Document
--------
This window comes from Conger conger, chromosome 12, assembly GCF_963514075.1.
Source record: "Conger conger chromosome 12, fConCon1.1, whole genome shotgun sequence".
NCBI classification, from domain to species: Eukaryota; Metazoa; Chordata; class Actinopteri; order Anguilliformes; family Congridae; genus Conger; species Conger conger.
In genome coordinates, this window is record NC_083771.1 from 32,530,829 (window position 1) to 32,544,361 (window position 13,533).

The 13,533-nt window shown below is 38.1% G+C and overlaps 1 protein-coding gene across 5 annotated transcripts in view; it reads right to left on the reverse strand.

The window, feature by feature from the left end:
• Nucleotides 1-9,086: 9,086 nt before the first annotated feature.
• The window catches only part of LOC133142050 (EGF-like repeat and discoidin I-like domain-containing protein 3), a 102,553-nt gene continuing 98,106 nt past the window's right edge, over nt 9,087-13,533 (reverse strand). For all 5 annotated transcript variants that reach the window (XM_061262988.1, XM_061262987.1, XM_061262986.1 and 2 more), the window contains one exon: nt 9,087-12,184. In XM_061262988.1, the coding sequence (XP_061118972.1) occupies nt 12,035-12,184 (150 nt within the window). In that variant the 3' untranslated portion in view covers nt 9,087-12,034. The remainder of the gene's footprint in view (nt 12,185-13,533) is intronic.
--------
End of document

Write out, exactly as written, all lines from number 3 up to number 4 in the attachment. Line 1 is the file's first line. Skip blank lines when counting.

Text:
NCBI classification, from domain to species: Eukaryota; Metazoa; Chordata; class Actinopteri; order Anguilliformes; family Congridae; genus Conger; species Conger conger.
In genome coordinates, this window is record NC_083771.1 from 32,530,829 (window position 1) to 32,544,361 (window position 13,533).